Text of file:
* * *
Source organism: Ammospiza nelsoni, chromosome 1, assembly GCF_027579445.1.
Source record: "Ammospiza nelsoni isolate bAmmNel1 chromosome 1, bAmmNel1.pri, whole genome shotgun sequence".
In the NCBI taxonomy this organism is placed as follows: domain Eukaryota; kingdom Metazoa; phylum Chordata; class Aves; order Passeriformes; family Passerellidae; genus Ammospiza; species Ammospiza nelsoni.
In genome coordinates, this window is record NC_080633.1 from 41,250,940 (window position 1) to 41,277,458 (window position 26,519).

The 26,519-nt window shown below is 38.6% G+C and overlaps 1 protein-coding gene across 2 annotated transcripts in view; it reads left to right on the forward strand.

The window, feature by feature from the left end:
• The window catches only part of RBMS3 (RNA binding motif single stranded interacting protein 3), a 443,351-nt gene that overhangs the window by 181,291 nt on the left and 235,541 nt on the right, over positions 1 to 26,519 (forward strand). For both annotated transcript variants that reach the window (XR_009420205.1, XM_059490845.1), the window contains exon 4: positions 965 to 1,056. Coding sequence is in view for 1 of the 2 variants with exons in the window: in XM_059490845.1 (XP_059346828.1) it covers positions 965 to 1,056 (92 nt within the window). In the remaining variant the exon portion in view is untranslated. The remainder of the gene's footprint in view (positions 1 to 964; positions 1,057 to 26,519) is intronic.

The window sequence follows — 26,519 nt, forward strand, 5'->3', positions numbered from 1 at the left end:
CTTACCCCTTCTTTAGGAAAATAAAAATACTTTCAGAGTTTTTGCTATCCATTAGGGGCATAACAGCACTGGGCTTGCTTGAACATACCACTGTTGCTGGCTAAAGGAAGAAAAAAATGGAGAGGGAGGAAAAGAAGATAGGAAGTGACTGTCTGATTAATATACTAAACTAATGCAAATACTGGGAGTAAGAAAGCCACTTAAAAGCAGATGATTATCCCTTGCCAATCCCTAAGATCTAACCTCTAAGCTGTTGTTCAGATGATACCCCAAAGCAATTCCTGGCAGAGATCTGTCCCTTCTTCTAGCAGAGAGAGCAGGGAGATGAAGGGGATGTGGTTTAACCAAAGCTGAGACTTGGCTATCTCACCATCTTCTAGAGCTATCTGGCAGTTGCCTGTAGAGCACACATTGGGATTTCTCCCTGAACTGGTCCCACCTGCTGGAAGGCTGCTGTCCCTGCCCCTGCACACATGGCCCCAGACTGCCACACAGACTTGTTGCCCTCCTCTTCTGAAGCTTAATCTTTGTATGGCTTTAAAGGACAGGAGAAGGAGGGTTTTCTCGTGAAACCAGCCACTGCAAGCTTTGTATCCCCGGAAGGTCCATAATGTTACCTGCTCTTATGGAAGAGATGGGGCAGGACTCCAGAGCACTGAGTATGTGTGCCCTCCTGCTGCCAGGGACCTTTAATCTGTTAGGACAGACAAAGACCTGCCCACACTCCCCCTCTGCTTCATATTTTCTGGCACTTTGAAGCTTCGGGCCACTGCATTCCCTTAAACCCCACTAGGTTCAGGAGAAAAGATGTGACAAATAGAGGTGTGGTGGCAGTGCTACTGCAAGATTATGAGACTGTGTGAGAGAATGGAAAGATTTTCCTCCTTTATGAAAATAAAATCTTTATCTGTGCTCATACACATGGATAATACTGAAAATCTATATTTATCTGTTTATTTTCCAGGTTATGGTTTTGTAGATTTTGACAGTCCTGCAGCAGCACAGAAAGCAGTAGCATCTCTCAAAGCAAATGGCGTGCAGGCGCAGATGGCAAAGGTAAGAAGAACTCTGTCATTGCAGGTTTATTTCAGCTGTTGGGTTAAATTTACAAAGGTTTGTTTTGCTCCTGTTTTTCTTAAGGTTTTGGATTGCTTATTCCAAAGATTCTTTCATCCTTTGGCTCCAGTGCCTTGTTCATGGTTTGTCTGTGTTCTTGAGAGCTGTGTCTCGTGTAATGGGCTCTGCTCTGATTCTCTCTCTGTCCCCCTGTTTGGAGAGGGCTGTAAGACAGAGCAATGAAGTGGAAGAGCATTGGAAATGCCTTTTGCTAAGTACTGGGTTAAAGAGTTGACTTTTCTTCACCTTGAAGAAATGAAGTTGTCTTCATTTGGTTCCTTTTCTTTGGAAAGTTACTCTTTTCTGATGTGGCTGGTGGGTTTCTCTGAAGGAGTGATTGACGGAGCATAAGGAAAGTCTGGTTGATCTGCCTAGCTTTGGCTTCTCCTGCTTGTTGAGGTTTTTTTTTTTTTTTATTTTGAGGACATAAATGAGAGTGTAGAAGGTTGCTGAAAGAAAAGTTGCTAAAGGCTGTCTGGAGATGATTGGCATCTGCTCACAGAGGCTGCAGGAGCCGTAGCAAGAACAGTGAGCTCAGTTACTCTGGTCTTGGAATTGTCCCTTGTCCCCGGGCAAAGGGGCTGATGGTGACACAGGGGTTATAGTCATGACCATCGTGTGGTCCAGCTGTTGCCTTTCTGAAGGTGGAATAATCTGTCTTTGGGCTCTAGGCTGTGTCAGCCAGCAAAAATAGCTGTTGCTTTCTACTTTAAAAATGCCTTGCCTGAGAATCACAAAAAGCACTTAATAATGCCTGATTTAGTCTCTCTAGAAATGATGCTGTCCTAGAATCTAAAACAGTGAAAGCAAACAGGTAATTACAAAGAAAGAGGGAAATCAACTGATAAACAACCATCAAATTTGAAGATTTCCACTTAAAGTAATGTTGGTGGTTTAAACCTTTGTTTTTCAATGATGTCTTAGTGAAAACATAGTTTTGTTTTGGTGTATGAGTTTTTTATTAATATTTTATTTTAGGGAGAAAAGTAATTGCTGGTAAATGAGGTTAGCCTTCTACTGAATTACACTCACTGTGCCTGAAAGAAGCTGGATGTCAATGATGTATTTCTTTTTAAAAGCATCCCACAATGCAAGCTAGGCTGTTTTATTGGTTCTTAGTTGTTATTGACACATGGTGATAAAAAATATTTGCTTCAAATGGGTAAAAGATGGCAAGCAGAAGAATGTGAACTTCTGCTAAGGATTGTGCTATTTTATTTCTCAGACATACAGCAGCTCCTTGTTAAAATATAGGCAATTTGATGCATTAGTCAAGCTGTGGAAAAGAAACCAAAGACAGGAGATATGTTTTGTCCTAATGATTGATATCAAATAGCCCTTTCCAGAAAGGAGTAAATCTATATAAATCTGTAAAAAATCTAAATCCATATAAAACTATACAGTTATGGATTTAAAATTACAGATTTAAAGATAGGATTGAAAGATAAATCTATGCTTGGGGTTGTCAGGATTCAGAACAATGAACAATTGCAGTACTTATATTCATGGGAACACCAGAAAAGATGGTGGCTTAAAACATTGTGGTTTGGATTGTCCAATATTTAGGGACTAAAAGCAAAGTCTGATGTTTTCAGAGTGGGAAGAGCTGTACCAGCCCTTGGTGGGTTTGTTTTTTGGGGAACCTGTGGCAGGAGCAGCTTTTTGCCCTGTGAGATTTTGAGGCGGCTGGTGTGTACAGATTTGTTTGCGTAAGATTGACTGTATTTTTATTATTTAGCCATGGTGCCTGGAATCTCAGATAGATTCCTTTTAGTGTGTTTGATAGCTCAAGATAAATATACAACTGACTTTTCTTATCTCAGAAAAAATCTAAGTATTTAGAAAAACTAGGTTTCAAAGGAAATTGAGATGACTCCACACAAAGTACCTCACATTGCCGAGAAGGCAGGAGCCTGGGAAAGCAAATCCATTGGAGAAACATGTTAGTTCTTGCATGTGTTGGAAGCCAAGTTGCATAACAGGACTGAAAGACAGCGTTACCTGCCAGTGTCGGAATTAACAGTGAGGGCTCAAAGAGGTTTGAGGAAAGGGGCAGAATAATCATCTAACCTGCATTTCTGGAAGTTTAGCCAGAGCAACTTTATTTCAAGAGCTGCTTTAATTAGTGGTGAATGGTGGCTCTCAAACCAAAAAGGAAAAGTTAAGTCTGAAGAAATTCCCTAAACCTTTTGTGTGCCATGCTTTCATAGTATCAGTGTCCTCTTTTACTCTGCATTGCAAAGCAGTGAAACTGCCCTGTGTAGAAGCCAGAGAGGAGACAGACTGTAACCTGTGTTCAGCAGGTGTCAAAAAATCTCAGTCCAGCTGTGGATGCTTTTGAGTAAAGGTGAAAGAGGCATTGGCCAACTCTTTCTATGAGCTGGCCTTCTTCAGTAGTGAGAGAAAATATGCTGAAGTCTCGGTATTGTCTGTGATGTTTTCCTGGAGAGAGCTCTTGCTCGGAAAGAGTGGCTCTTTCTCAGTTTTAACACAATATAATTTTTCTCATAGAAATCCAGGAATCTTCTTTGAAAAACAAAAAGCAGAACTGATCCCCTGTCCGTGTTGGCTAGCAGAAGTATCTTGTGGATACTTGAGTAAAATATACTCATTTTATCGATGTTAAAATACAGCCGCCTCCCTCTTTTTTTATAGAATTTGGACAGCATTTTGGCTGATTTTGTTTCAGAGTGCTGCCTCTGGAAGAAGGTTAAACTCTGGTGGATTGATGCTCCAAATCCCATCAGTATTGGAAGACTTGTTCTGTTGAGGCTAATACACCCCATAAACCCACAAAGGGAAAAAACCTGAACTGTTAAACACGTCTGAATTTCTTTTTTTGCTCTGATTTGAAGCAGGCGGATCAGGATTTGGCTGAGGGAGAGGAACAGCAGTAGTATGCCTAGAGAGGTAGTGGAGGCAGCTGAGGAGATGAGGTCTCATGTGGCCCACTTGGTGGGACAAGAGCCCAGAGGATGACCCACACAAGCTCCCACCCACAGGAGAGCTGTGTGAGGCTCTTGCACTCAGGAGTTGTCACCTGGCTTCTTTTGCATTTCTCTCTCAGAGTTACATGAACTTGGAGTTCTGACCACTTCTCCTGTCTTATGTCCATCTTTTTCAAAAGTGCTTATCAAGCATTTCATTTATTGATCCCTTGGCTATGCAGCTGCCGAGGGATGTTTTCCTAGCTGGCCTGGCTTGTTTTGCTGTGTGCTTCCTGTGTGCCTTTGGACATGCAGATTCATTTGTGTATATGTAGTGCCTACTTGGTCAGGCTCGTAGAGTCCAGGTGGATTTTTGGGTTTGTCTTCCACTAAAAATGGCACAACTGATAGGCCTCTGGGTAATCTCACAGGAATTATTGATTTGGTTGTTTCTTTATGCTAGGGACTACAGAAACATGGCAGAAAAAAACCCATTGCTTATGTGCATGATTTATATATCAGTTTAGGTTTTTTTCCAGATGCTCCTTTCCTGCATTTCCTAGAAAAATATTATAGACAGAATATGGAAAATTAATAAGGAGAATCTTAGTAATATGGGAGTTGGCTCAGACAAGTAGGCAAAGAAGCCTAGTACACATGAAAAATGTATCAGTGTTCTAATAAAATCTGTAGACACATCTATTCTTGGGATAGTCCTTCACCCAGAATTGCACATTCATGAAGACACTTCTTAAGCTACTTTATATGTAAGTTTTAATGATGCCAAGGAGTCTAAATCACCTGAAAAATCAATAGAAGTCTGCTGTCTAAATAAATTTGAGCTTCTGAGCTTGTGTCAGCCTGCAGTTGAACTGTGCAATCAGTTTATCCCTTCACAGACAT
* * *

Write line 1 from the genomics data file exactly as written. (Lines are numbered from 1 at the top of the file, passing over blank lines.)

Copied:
Source organism: Ammospiza nelsoni, chromosome 1, assembly GCF_027579445.1.